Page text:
We made a couple more drifts and had no luck coaxing the fish up again – plus the shark behaviour was not ideal so we moved on. We scouted a few more reefs on our way back in and decided to call it for the day and start again in the morning.
Morning three, back out again. Clean water had pushed into the reefs we had been scouting the day before and it was looking promising. We jumped in and did drops all over a huge section of epic reef, but no water movement and a small school of lazy 8kg fish. We made the call to swap coasts, cut our losses and see what the east coast had to offer to have the peace of mind of trying everything. We packed our gear and drove back from Raglan to Tairua to do everything we could to find the kings on Teds last day.
Up early again, coffee, launched in Whangamata and straight out to Pigeon Shoal, we had warm water around 22 degrees and the same deal, hardly any current. Ted plugged a nice eating kingy and I rolled one over with the polespear for some footage.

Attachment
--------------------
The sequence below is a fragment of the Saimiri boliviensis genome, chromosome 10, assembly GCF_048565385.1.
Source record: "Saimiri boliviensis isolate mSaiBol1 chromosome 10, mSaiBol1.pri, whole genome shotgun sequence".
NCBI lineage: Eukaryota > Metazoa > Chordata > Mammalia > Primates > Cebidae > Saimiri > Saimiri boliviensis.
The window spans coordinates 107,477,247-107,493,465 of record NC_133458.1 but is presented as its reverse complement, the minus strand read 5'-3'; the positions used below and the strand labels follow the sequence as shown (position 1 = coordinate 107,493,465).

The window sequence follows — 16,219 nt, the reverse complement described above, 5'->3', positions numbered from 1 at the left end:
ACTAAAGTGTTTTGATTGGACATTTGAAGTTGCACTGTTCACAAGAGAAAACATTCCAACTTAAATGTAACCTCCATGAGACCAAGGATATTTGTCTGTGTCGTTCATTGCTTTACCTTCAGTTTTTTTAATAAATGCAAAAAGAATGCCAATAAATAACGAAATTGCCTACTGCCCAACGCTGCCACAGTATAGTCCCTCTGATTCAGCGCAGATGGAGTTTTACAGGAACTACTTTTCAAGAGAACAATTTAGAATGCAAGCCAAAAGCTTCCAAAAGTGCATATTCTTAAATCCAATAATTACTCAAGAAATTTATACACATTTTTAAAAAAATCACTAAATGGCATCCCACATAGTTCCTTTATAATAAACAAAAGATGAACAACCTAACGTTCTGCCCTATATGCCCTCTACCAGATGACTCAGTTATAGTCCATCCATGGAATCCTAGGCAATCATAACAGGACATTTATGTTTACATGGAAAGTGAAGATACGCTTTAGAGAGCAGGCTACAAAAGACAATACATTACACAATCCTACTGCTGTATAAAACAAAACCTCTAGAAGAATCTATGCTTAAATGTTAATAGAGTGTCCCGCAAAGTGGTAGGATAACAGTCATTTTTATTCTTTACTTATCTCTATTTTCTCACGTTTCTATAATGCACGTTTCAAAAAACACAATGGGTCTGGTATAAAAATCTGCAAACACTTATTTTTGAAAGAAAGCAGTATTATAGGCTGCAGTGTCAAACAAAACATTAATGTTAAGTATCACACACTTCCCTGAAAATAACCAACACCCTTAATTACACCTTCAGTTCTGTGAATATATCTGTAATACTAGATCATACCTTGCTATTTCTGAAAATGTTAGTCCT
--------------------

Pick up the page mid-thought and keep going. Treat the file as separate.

We moved North to the Aldies to check all of the pins that were good candidates there, no water movement again, deep dispersed kingfish. We proceeded to do 190km searching including Lens Reef, Sugar Loaf, Tuhua, Mayor Island with the same result, the moon had not been pulling enough water so we didn’t have the current no matter what coast we went on! However it’s safe to say that Ted had an awesome time, he saw the effort that was put in to get him to the fish, but Murphy’s law prevailed as it does when it comes to any type of hunting.
The irony being that Ted photographed the biggest fish he encountered!